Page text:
Hmm, LI has been thinking that it is about time that one of the newspapers mentioned that Blackwater, the murder outfit, is still operating with impunity in Iraq. Or maybe that Andrew Moonan, a murderer whose escape to the U.S. was facilitated by the State Department, is not only still at large but happily living in the 300,000 dollar home he built in Seattle while the family of his victim is no doubt happily on the way to Syria or Northern Iraq, given that surviving in a Baghdad apartment when the man of the apartment is shot down in cold blood causes Hobbesian problems. But lo! what light in yonder faux liberal palace breaks? It is the irrepressible Michael Walzer in the New Republic, filling a page with such depressingly ill thought out and ill written dribble that one wonders where his keepers are.
Walzer starts out with a couple sentences that seem to have been written in a mild state of intoxication:
“Weber's definition suggests that the state is constituted by its monopoly on the use of force. It is also, and perhaps more importantly, justified by its monopoly. This is what states are for; this is what they have to do before they do anything else--shut down the private wars, disarm the private armies, lock up the warlords. It is a very dangerous business to loosen the state's grip on the use of violence, to allow war to become anything other than a public responsibility.”Since there was no preceding reference to Weber in this fucking throw-away, to refer to Weber’s definition is a bit of intellectual discourtesy – it assumes we all know Weber’s theory of the state. But, in actuality, it assumes that we all know the leading cliché that we get from a first year sociology class about Weber’s theory of the state. And even here we have this weird construction of “monopoly on” rather than “monopoly of”, which, though a common construction among sociologists (who are to the English language as the borer beetle is to the pine tree) shows a significant lack of looking up the Weber quote – which goes, for fans of the Economy and Society translation by Talcott Parsons:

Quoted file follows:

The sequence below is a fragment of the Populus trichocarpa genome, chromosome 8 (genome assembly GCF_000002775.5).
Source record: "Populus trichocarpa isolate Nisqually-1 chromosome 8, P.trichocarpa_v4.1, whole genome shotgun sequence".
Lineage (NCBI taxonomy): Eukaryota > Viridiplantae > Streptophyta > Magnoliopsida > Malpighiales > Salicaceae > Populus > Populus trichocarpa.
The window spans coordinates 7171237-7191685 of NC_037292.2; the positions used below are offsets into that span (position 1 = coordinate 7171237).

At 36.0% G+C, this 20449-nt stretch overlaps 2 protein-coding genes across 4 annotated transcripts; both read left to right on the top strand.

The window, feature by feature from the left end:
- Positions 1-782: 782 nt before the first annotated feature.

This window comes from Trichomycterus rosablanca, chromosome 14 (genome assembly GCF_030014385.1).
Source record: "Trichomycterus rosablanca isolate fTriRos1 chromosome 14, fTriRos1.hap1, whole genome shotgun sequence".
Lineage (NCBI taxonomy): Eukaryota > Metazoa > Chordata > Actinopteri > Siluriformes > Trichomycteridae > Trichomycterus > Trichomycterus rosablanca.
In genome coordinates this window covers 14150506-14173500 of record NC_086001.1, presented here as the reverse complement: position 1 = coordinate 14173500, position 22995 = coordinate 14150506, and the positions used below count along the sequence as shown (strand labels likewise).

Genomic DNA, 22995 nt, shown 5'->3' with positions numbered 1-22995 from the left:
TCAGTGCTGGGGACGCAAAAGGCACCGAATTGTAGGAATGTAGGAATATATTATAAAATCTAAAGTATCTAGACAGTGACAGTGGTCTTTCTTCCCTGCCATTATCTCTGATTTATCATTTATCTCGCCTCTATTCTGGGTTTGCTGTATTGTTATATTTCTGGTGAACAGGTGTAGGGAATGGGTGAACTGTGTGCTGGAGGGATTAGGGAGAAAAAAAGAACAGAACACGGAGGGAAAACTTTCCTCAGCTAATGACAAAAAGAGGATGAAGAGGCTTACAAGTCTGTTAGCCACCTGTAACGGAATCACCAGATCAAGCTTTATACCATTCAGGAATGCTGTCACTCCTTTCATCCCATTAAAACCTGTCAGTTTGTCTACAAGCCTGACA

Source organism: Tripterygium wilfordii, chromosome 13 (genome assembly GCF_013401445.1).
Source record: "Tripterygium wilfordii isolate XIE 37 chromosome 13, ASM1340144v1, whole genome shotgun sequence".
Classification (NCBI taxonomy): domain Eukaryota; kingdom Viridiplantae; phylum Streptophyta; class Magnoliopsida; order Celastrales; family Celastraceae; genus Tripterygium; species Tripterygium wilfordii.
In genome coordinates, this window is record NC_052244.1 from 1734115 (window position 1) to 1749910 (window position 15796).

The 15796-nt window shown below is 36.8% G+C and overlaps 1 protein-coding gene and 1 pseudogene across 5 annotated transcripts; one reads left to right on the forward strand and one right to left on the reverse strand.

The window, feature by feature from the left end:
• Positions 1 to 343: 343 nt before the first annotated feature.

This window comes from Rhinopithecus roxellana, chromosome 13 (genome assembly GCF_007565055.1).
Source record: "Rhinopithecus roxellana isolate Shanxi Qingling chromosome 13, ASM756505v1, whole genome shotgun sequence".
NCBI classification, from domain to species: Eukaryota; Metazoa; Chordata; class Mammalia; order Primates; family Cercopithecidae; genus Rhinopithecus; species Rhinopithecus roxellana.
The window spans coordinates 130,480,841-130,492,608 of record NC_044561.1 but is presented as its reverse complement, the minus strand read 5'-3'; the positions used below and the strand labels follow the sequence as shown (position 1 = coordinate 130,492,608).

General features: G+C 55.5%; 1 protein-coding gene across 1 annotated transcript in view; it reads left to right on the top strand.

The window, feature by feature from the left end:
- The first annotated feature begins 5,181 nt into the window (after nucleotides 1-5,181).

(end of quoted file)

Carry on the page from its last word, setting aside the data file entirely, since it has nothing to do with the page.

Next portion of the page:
“A compulsory political organization with continuous operations (politischer Anstaltsbetrieb) will be called a “state” insofar as its administrative staff successfully upholds the claim to the monopoly of the legitimate use of physical force in the enforcement of its order. Social action, especially organized action, will be spoken of as “politically oriented” if it aims at exerting inflence on the government oof a polical organization….”
This, of course, is an entering wedge of rotten cheese for the decayed Walzer, because, being a moral interventionist of such moral gravitas that the moral atmosphere bends when he walks, and when he meets with his other good friend, that moral entrepreneur of fame and fortune, Paul Berman, it is almost moral hurricane weather – Walzer wants to consider whether another saintly organization, Blackwater – which he compares with the daring of a zombie on prozac to the International Brigades in Spain – should “save” Darfur.
“There are, of course, exceptions to every rule. Speaking at a conference of arms merchants and war contractors in Amman, Jordan, in March 2006, Blackwater vice chairman J. Cofer Black offered to stop the killing in Darfur. "We've war-gamed this with professionals," he said. "We can do this." Back in the United States, another Blackwater official, Chris Taylor, reiterated the offer.